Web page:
Houseplants That Are Perfect for Your Baby's Nursery
These plants are safe for your little ones—and will help them feel their best, too.
If you're someone who appreciates a little indoor greenery (or have a little houseplant garden thriving in your bay window), you might be wondering if you can decorate your new baby's room with plants, too. Not only is this a lovely way to decorate your littlest one's space, but these plants can also provide your son or daughter with a plethora of benefits, from purer air to reduced stress. In fact, some varieties may even help get your baby to sleep (and stay that way) faster—and what new parent wouldn't love a little help in that department?
There's science to back up these benefits. "Houseplants not only increase oxygen, but they are also natural air purifiers and can remove up to 87 percent of toxins in a day. This includes volatile organic compounds such as formaldehyde, which can be found in everyday materials like paint and plastics," explains Joyce Mast, Bloomscape's resident Plant Mom. "Removing these toxins from the air can reduce symptoms caused by pollutants such as allergies, headaches, fatigue, and more." You do all you can to protect your newborn, which is why adding a houseplant is a wonderful thing to introduce to his or her bedroom.
However, not all plants are safe for babies, so it's important to know which ones are nontoxic before you buy. Choosing a harmless plant to add to the nursery is just the first step; the second is placing it strategically, well out of baby's reach (nontoxic varietals aside, dirt and little ones aren't an ideal combination!). Ahead, the houseplants experts say are best for your baby's room.
You'll raise your little one to understand that money doesn't grow on trees—not even this one. It gets its name from the Feng Shui practice, which suggests that this plant brings positivity and good luck to its owner (which are, of course, two things you want for your baby). "With its braided stem and bright green palm looking leaves, it looks both like a tree and palm," says Mast. "It is pet-friendly (non-poisonous) and is known to remove toxins from the surrounding air."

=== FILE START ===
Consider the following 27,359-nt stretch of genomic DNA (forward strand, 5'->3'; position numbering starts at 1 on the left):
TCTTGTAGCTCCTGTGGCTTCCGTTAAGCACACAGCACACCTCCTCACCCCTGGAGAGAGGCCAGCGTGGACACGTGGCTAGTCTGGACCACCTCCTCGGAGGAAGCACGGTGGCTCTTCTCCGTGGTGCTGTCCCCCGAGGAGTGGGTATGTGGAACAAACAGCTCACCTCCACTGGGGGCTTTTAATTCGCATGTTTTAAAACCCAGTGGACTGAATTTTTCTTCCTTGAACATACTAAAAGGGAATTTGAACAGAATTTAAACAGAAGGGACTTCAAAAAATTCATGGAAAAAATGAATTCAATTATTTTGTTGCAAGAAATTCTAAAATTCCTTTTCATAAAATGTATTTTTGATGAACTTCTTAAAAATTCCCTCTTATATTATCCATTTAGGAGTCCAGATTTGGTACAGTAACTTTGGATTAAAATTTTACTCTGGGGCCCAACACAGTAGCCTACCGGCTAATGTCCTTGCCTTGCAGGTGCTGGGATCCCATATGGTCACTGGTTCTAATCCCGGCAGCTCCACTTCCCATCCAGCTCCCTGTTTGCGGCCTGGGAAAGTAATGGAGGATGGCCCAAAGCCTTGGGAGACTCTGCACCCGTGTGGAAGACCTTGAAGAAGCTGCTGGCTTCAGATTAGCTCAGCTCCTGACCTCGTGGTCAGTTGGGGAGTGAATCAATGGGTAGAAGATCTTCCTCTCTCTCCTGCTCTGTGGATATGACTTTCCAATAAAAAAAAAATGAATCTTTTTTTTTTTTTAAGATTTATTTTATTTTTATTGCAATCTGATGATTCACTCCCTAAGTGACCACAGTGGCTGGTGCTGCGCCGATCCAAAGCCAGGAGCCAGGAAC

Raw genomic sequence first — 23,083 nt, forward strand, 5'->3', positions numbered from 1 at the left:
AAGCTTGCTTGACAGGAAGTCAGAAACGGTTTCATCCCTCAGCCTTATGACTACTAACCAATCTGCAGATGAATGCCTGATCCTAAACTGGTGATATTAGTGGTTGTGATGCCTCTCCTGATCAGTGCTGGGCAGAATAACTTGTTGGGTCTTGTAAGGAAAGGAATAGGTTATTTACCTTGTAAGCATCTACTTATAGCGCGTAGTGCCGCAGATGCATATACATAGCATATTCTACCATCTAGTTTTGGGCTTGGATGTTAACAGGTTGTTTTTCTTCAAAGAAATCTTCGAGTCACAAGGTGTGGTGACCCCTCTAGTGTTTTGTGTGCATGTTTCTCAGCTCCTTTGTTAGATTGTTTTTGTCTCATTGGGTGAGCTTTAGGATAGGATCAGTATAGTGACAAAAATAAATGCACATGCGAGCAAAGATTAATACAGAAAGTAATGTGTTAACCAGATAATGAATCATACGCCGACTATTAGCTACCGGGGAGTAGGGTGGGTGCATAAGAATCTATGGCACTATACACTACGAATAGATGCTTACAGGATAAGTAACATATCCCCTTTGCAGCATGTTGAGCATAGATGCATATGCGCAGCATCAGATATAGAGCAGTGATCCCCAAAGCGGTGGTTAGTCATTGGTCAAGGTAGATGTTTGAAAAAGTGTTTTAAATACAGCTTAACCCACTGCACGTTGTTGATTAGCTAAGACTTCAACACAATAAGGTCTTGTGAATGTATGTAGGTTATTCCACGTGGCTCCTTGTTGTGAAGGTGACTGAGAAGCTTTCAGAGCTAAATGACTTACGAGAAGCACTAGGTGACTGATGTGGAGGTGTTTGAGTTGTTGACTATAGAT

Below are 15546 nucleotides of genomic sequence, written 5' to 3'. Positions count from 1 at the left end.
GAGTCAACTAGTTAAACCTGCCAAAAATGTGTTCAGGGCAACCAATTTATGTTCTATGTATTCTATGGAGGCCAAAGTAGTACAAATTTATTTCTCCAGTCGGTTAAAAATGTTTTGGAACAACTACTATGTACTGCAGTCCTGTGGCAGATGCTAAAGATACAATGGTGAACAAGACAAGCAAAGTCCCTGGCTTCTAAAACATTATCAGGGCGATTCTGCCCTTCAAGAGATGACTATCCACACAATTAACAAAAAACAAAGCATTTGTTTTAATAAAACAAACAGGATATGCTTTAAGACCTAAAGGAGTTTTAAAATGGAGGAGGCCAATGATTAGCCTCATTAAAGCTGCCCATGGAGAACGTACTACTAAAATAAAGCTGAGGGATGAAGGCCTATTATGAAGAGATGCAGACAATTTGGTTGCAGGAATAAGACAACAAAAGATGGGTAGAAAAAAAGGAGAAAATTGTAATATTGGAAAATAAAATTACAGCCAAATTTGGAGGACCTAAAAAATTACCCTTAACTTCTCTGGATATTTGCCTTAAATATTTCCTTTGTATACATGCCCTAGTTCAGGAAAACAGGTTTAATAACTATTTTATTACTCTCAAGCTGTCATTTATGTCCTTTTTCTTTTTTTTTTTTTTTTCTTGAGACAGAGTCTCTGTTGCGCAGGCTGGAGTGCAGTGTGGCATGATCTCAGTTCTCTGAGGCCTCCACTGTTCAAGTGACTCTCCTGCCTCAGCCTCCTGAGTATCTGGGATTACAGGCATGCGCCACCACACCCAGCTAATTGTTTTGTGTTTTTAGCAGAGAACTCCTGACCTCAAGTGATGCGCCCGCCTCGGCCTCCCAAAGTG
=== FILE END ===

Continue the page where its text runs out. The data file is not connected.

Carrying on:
She recommends positioning your Money Tree in medium-to-bright indirect light and turning it every time you water it for even growth and leaf development.
This upright growing interior plant gives a tropical feel to your baby's nursery. "With their different layers of foliage and fullness, palms are perfect for filling a large space such as an open wall or great for an empty corner," notes Tyler Banken, landscape architect and horticulturist. "Parlor Palms are great at air purification and can tolerate low light—they still like bright light, as do most palms, so they can go by a window or in a more shaded place." Just don't overwater this one: He recommends checking that the top inch of soil is dried out before you add more.
If you're looking for a houseplant to hang in the corner of the nursery or to sit on top of an armoire, the Spider Plant is a great choice. Not only is it physically appealing, but it is one of the best air-purifying potted plants around, filtering up to 90 percent of the cancerous chemical formaldehyde from the air, notes Gena Lorainne, horticulturist and gardening expert with Fantastic Services. "It also multiplies by growing out small spider plants, which can be re-potted and placed in other rooms around the house," she adds.